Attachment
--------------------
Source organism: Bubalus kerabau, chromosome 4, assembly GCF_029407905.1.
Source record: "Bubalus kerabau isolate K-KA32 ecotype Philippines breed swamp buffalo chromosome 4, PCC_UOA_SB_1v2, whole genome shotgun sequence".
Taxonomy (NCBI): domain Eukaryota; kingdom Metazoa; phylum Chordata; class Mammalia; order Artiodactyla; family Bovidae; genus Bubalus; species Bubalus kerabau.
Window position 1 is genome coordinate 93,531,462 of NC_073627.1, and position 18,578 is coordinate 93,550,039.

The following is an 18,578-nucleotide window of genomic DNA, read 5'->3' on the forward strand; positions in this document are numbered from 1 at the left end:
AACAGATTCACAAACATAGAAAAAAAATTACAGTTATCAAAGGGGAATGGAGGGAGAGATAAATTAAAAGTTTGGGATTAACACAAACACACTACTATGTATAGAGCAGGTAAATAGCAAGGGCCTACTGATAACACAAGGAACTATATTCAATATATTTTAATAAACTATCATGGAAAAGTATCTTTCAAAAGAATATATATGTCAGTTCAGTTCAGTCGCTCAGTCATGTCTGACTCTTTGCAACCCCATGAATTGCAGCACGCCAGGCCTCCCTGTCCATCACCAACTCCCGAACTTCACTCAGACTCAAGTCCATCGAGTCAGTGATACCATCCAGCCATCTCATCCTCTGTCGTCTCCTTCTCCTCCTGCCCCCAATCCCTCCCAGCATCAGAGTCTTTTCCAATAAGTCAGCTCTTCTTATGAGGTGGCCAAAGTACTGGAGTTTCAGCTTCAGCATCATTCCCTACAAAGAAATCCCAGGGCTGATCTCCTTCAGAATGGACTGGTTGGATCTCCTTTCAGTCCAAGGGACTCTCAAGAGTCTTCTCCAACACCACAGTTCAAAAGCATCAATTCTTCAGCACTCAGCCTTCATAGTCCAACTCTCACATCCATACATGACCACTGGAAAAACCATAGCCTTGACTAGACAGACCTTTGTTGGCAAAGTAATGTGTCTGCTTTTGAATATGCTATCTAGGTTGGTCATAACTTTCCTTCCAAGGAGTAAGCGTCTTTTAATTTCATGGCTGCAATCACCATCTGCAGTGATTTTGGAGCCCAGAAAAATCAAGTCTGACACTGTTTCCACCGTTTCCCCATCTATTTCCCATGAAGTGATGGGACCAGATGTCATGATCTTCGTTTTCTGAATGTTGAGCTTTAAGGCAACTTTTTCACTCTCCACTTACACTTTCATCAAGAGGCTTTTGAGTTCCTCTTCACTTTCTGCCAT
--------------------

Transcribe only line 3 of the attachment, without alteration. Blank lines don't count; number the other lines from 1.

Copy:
Taxonomy (NCBI): domain Eukaryota; kingdom Metazoa; phylum Chordata; class Mammalia; order Artiodactyla; family Bovidae; genus Bubalus; species Bubalus kerabau.